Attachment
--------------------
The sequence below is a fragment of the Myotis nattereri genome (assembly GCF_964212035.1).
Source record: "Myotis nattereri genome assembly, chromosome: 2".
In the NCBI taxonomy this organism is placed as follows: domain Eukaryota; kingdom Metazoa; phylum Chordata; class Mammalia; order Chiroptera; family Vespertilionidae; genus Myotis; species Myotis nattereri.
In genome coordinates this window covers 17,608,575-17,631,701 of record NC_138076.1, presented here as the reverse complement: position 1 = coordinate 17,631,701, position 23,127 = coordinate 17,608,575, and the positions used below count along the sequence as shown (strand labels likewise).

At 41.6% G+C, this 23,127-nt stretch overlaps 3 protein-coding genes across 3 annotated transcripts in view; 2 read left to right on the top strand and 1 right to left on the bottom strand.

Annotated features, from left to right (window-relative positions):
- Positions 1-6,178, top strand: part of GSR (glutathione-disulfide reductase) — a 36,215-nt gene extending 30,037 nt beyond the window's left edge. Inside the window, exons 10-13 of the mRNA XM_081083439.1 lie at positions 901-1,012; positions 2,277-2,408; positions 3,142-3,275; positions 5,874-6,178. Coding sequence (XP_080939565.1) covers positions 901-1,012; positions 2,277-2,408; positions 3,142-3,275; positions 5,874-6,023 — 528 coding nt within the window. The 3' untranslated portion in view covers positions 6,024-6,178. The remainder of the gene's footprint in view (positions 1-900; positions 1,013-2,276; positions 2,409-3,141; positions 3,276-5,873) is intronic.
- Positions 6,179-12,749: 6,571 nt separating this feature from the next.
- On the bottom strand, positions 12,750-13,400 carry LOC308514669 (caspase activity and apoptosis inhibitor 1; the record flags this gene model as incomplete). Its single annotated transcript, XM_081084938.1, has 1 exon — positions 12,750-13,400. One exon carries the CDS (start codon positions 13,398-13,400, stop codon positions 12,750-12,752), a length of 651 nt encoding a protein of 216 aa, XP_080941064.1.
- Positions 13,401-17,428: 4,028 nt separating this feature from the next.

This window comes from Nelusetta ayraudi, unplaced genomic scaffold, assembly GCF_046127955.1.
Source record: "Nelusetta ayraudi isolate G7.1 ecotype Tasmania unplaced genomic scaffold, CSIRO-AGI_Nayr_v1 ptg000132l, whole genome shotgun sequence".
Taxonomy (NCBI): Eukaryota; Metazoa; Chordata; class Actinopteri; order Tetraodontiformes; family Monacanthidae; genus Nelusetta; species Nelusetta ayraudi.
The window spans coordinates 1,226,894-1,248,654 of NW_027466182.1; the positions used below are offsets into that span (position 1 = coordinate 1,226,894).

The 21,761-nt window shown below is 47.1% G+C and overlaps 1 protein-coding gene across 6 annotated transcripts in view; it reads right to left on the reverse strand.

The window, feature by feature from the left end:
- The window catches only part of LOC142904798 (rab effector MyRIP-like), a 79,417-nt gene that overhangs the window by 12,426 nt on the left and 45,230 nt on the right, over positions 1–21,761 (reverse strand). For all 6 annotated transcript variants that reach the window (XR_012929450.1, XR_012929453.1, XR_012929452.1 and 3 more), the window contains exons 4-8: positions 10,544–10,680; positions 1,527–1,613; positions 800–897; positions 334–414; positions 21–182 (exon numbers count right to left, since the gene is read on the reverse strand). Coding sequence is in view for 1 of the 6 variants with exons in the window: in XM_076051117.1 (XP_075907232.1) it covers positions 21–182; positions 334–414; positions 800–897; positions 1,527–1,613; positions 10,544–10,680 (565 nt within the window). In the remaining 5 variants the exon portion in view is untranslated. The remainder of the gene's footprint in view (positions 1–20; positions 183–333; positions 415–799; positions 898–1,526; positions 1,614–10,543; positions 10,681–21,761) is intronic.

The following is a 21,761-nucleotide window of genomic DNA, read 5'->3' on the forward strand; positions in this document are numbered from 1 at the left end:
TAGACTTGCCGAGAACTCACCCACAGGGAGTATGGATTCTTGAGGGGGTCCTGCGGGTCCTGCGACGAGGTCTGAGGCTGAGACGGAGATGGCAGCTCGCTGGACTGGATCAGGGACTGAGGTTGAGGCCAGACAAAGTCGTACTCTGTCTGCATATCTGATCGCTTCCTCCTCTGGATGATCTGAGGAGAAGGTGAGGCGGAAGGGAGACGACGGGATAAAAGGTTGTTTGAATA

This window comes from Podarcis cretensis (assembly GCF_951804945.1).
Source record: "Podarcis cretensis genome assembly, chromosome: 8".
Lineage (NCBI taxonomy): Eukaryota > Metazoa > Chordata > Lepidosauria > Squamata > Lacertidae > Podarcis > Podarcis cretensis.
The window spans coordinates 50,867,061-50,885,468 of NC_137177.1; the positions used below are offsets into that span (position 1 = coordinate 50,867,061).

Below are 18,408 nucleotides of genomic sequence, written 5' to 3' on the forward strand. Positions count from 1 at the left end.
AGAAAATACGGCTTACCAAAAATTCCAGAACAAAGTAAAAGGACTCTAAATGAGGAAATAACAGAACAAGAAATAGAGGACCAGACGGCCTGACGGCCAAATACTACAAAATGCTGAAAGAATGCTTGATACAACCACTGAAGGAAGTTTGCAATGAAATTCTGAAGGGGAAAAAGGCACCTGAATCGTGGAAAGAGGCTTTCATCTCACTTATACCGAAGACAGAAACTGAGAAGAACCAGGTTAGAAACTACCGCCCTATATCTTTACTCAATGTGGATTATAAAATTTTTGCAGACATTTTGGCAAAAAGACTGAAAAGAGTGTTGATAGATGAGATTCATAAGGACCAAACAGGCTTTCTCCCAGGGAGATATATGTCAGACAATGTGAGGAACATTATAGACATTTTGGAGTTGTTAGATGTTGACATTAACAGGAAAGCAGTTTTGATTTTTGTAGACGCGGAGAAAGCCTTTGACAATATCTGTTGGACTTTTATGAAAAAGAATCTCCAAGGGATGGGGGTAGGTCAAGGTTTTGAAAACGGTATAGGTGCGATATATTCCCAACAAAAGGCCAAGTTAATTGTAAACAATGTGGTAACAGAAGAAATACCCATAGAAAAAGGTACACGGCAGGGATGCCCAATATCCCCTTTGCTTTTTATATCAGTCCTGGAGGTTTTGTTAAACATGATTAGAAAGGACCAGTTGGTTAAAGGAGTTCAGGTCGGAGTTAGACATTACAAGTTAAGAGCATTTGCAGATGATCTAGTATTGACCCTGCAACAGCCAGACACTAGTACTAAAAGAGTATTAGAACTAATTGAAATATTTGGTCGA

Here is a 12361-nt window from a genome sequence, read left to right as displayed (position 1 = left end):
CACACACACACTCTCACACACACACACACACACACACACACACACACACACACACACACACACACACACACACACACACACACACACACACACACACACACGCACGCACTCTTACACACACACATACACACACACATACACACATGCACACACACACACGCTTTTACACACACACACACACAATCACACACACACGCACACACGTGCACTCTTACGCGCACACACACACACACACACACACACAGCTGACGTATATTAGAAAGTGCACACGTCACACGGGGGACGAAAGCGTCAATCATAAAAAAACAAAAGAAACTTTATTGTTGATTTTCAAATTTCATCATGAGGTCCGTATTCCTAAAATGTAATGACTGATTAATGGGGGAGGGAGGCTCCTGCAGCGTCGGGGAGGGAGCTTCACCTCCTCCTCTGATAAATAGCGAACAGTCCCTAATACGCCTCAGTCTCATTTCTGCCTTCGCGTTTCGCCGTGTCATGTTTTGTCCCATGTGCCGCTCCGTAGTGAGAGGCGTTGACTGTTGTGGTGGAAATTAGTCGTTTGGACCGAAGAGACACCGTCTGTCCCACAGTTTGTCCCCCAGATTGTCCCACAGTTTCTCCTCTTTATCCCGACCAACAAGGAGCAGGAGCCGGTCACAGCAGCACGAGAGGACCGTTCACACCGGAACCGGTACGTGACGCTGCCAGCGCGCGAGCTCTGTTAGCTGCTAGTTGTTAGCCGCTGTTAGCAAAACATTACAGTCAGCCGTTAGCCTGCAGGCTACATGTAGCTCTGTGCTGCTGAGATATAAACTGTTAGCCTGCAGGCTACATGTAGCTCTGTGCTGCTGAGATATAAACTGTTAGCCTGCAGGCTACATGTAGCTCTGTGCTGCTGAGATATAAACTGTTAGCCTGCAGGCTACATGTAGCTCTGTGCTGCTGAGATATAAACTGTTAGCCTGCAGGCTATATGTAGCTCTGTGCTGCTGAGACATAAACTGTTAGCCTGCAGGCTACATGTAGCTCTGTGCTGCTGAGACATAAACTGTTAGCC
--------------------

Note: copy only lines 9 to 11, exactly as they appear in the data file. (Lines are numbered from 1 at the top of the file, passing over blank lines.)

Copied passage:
- On the bottom strand, positions 12,750-13,400 carry LOC308514669 (caspase activity and apoptosis inhibitor 1; the record flags this gene model as incomplete). Its single annotated transcript, XM_081084938.1, has 1 exon — positions 12,750-13,400. One exon carries the CDS (start codon positions 13,398-13,400, stop codon positions 12,750-12,752), a length of 651 nt encoding a protein of 216 aa, XP_080941064.1.
- Positions 13,401-17,428: 4,028 nt separating this feature from the next.

This window comes from Nelusetta ayraudi, unplaced genomic scaffold, assembly GCF_046127955.1.